Year: 2010

Learning from Horses

This guest post is contributed by someone very different to the profile of the rest of the LfD authors.  AJ is a young American girl.  It’s a pleasure to publish her Post.  I am told that almost every little girl goes through the ‘horse phase,’ but very few actually take it to the next level. The few who do generally end up competing, but for many different reasons. Most kids are doing it for the title. But then there is a small group of them who compete for the love of the sport and the relationship you form with your horse.

AJ (age 13) jumping Penny 3 ft 6

My name is AJ Easton and I have been riding since I was five, in other words for eight years now. I have been around some pretty incredible horses, one of whom became my best friend. Her name is Heads Up Penny (more fondly known as Penny) and she is my life. She is a 14.2 hand (a hand is four inches, so she is 4’10” tall), red dun Grade Pony. My father purchased her for me in 2005, just before I turned nine. She cost only $2,650, but to us, her disposition alone is worth millions.

AJ (age 6 ) riding Chip

My first horse, Chocolate Chip, died a year before we bought Penny. Chip and Penny taught me almost everything I know about horses, but that isn’t all I have learned from them.  Chip taught me about letting go, and how important it is to show the special people and pets in your life how much you love them.  Penny has taught me how to be responsible, patient, understanding, and so much more. She has also given me endless amounts of love; she always has a look on her face that can melt your heart. Penny always tries her hardest to please and has gone way beyond our highest expectations.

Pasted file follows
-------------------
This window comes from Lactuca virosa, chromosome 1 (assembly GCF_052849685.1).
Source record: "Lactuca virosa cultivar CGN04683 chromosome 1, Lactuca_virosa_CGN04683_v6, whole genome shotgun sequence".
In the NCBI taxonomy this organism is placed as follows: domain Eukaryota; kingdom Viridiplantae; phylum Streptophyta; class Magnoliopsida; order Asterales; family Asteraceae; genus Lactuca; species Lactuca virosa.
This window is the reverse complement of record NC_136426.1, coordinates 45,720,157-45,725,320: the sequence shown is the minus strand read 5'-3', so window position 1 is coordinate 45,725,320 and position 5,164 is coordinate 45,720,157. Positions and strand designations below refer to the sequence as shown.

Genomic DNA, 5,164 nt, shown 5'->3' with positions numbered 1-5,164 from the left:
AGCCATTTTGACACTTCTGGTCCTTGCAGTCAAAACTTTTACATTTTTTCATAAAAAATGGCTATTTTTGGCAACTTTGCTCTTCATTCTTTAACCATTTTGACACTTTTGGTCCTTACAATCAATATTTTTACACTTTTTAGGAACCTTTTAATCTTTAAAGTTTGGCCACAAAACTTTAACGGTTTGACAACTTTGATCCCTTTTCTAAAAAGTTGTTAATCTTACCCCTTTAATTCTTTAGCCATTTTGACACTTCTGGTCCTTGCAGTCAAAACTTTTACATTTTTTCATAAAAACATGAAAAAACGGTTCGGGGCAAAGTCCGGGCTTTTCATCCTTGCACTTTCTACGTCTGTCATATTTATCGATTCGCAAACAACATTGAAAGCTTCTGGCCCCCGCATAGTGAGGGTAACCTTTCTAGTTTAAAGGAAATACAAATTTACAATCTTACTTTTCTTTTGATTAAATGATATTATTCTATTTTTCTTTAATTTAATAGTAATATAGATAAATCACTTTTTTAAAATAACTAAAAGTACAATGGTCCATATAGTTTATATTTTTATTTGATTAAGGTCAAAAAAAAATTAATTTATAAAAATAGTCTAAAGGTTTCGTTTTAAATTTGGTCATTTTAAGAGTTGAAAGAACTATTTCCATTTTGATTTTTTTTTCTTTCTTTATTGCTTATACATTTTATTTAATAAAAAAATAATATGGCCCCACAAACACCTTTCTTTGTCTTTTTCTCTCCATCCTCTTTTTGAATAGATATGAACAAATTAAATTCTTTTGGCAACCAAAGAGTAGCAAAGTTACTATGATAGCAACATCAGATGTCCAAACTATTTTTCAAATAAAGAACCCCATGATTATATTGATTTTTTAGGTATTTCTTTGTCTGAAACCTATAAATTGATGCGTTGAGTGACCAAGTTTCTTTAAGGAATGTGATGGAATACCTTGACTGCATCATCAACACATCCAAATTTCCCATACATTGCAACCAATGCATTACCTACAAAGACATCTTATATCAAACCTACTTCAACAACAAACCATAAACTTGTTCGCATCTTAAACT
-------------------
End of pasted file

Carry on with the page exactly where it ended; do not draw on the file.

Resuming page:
We bought her to help me perfect the basics of riding to see where I might want to go with my riding career, but she has turned out to be one of the most incredible pony jumpers I have ever seen. I still remember being excited about jumping 2’6” in my first year of showing, but now we are sailing over 4′ fences together.   Remember, she is only 4’ 10” tall!  We have so many new goals for her this year, now that she is going consistently over 3’3”, which is what she needs to be able to do to compete successfully in the top Pony Jumper shows.

This year we are trying to qualify for the 2011 USEF [United States Equestrian Foundation. Ed.] National Pony Jumper Finals, the show where all of the top jumpers come together and compete to be the best. We don’t expect to win, or even place, but being able to show in it would be one of the greatest honors ever, especially if I was able to do it with my best friend, Heads Up Penny!

By AJ Easton

We may need a new term for Fed “Profits”

It’s more than semantics to understand what we mean by The Fed’s profits.

The Federal Reserve, it has been reported, earned record “profits” of over $46 billion in the year ending December 31, 2009.  The previous record profit was $34.6 billion in 2007. The Fed earned $31.7 billion in 2008. The financial crisis has apparently been very good for the Fed, although, as a non-profit entity, all its profits are turned over to the Treasury.  As an aside, I wonder what the Treasury plans to do with its windfall?Reduce taxes? Hmmm.